Re-reading in my memory book my last meeting with the charming and great actor, Errol Flynn, I was reminded of my parrot Hilo.
I first met Errol at his beautiful Hollywood estate he simply called Mulholland Farm. He built his home on eleven and a half acres of undeveloped land, transforming it into an enchanting retreat with spectacular views. By movie star standards, the house would be considered modest, but far from it. It was unimposing, simple, and elegant, befitting the man who built it. A two-story colonial ranch-style house complete with swimming pool, tennis courts, and a barn, not to mention his own casino, but of course this was Errol Flynn.
I had mentioned him in an article I had written for my column in the Los Angeles Herald-Express for Mr. Hearst. He replied with a personal note and invited me up the hill to Mulholland Farm to personally thank me for being so kind to him in my column. Our afternoon was brief and he was indeed as handsome and charming in person as he was on screen. I mentioned I had recently acquired a parrot with the high hopes it would eventually talk, however the bird remained sullen and silent; efforts to teach him to speak always ended in my utter frustration. He said he knew a lot about parrots and he would be happy to stop by and meet my fine feathered friend and offer up some bird chatter pointers. We said good-bye and he again thanked me for mentioning him in my column.
Time passed and I assumed he was just being nice and that was that. Then one day my phone rang and the voice on the other end asked for Patricia Barham. “I promised you a parrot lesson, is now a good time, this is Errol.” Of course I said yes!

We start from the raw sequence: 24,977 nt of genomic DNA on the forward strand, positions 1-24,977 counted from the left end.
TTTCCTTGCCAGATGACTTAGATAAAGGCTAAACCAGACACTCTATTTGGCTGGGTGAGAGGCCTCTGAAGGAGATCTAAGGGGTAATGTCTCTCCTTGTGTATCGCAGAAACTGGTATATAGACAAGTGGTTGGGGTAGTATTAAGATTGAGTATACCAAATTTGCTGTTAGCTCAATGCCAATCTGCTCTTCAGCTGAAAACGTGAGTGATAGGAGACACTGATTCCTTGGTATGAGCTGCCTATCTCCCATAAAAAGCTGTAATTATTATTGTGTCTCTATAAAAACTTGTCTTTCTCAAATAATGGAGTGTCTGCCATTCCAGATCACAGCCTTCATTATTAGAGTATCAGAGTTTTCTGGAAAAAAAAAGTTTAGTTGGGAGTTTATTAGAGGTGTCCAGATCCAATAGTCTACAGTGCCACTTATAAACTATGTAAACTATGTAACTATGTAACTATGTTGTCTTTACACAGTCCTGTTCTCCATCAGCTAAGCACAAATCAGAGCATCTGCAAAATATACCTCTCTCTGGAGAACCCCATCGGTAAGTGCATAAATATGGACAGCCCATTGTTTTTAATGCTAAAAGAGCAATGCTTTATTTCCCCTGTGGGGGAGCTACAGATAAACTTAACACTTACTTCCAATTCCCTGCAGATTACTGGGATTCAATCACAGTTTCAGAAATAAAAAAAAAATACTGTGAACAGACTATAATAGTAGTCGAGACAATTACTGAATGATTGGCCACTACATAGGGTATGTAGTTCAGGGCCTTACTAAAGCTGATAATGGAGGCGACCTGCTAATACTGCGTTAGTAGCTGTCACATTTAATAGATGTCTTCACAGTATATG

I was at the ready to coax a great scoop out of him, but much to my chagrin he arrived with a waitress he knew from a nearby restaurant. Tactlessly I asked where’s Nora (Eddington); his wife at the time and he announced they were divorcing. “She’s somewhere in the east, but I manage to keep busy don’t I,” as he gently squeezed his companion’s hand. “Now where’s that uncooperative parrot of yours?”
We went into my open air sitting room and he spotted my taciturn feathered friend in the big beautiful birdcage, practically an aviary, and immediately said, “Patricia, that bird will never talk! He’s a squawker, not a talker and you should immediately take him back and get yourself one that will at least whistle. You need yourself a parrot with a red head, the green ones with a yellow head just squawk and squawk! Red headed parrots whistle up a storm and can even talk.” Then he spotted the bar and began mixing martinis at a ratio of five to one, and sank cozily into a chair and began telling me of his secret life ambitions and future plans.
“Know what I’d really like to do? I’d love to play the classics – Dostoevsky – Tolstoy – Maupassant. Forget all this swashbuckling stuff, and just stick to real art – serious acting – even Shakespeare. Hell, I’m Warner Brothers top box office star and I’m not even acknowledged for my work.” And the truth is that by the end of his life and career, Errol Flynn was not once recognized by his peers at the Academy of Motion Picture Arts and Sciences and he never attended a single ceremony held in his honor nor was nominated once for an Academy Award, yet he is one of the most well known and great actors of his time.
That was a day I felt happiness and sadness for a man I shall always call my friend. And I did take his advice and my parrot went to a new home and a red head moved in and whistled up a storm and even said, “Hi-Low,” to greet me. So I named him Hilo and his little buttery yellow eyes would narrow as he whistled an Errol Flynn wolf call.